Projects and Events: Autumn

After recovering from bouts of malaria and dengue fever at the end of the summer season, Traditions and Hope’s staff  are as ambitious as ever. We received a very large donation of books from the Mount Morris Public Library. Our Executive Director also made a trip to Haiti, to further develop programs. Many of our programs in Ghana and the Maldives are being worked on concurrently at fundraising stages.
After hearing about our Caravan of Knowledge program at a local Kiwanis presentation, the Mount Morris Public Library, of Mount Morris, Illinois, contacted us about donating a large number of books. A majority of the books donated are picture books for children. Also, many non-fiction and educational books for adults were included. These books went into our mobile library to reach communities that do not have access to a library.

Haitian Small Business Micro-loans

Traditions and Hope’s CEO, Kristi Showalter, and SOSCE’s founder, Amos, met with locals from Hinche, Haiti, about possible interest in micro-loans for starting a small business. In many areas, people are still recovering from the devastation of the earthquake of 2010. Business is starting to prosper again for some in Haiti. These locals are ambitious to work hard starting a small business to be able to provide for their families. A majority of the locals to attend and discuss business were women. These women want to start a variety of businesses in their community to both increase their personal income while providing some needed services to their community.

Our Executive Officer, Kristi Showalter, traveled to Haiti this October to further program development. Traditions and Hope has partnered with a non-profit, called SOS Cris d’Enfants (SOSCE), which is currently active in Haiti.

Information was collected from the locals in attendance, to begin the screening process for a micro-loan program. Depending on the type of business they are looking to start, they will be sorted into categories. We are looking for sponsorship of these loans based on the type of small business to be started. Also, as these microloans are repaid, we are looking to recycle those funds to the next set of locals desiring to start a small business.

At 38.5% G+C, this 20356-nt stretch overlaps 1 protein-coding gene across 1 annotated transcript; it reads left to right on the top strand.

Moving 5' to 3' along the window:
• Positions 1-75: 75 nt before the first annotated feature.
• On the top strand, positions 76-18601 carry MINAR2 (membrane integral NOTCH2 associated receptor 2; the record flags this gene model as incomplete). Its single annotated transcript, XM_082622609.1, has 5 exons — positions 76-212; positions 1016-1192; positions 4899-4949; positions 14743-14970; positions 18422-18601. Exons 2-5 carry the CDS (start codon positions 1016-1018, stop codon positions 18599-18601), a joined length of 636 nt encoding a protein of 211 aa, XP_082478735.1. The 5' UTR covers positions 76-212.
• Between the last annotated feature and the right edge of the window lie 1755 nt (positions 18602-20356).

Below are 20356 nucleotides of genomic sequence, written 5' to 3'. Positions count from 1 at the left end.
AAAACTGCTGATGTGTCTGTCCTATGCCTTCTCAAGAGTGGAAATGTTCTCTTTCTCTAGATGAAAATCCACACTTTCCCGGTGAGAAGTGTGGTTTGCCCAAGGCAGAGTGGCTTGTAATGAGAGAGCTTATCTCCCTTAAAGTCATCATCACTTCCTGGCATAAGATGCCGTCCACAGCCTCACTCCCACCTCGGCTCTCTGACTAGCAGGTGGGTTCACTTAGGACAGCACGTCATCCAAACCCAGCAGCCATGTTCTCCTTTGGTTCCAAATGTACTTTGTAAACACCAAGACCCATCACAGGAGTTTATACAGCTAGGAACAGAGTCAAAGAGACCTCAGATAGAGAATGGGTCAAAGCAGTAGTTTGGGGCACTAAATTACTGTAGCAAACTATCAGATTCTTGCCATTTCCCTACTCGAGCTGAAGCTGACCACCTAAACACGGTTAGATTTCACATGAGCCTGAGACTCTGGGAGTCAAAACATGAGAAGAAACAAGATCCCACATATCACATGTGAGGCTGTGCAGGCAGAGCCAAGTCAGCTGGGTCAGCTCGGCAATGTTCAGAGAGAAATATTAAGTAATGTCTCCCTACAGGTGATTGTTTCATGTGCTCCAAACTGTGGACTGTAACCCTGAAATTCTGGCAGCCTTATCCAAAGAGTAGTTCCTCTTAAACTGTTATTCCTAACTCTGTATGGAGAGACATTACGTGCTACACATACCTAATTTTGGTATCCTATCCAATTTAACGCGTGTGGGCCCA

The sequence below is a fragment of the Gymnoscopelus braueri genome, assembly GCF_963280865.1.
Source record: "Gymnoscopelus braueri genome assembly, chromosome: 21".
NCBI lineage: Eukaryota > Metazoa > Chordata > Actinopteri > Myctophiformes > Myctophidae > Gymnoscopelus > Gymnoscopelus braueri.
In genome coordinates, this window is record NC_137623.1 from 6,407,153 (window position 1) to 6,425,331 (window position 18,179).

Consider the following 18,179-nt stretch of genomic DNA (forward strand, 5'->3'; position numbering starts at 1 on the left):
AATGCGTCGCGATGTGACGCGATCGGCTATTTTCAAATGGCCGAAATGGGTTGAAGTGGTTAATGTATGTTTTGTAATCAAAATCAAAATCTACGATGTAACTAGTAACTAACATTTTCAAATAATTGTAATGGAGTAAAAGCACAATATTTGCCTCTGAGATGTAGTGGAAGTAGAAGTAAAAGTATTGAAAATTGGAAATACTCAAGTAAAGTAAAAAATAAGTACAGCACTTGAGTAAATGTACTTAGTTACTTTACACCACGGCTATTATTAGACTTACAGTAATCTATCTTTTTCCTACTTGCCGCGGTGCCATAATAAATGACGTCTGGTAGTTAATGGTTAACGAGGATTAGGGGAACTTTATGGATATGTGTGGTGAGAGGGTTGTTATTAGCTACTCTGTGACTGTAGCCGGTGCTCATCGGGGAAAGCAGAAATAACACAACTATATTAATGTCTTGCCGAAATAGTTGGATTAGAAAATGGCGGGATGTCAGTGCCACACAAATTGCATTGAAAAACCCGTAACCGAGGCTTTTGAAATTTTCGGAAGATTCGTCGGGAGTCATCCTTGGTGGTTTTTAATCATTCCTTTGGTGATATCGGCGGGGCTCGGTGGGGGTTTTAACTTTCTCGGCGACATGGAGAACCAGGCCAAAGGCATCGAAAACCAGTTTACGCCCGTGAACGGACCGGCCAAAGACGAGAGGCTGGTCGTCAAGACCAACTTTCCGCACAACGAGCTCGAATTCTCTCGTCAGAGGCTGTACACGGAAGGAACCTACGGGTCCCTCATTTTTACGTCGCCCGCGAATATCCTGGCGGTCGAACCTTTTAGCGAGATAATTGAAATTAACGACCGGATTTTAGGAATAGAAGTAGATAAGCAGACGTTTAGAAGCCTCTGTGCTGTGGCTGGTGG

Many of the roads in Haiti are still impassable except for heavy-duty trucks or motorbikes. The dispensing of supplies to remote areas is hindered by the quality of these roads. These roads are currently being worked on by the government, but it will take time. In the meantime, our truck in Haiti is ready to manage these roads. It can take supplies to remote areas, reaching people in need of basic supplies. Stay tuned for giving opportunities that can help fill this truck with items needed by locals in remote area of Haiti.

Many houses in Haiti are often built from concrete bricks or clay, with a metal roof. A type of cactus is used as fencing and to show property lines. It is very common to not have running water in these communities. A centralized spigot or river is used to collect water.

The local children in rural Haiti were very excited to show us around their community. They walked with us along the road, pointing out things of interest as we passed. They were very excited to show us a sugar cane field and how one picks and eats the sugar cane.

We visited a school located in rural Haiti. Much pride has been taken with managing this school. Desks are currently being built by the school, to manage their increase in students. This school has continued to operate with what little supplies they have. Being able to increase supplies would further supplement the hard work they have done to provide their children with an education.

Thanks for reading about what we have been up to!
As we head into our winter season, we are focusing heavily on program development and fundraising. These efforts will have us on the right path toward effectively and cost-efficiently bringing programs to communities in need of sustainable development.
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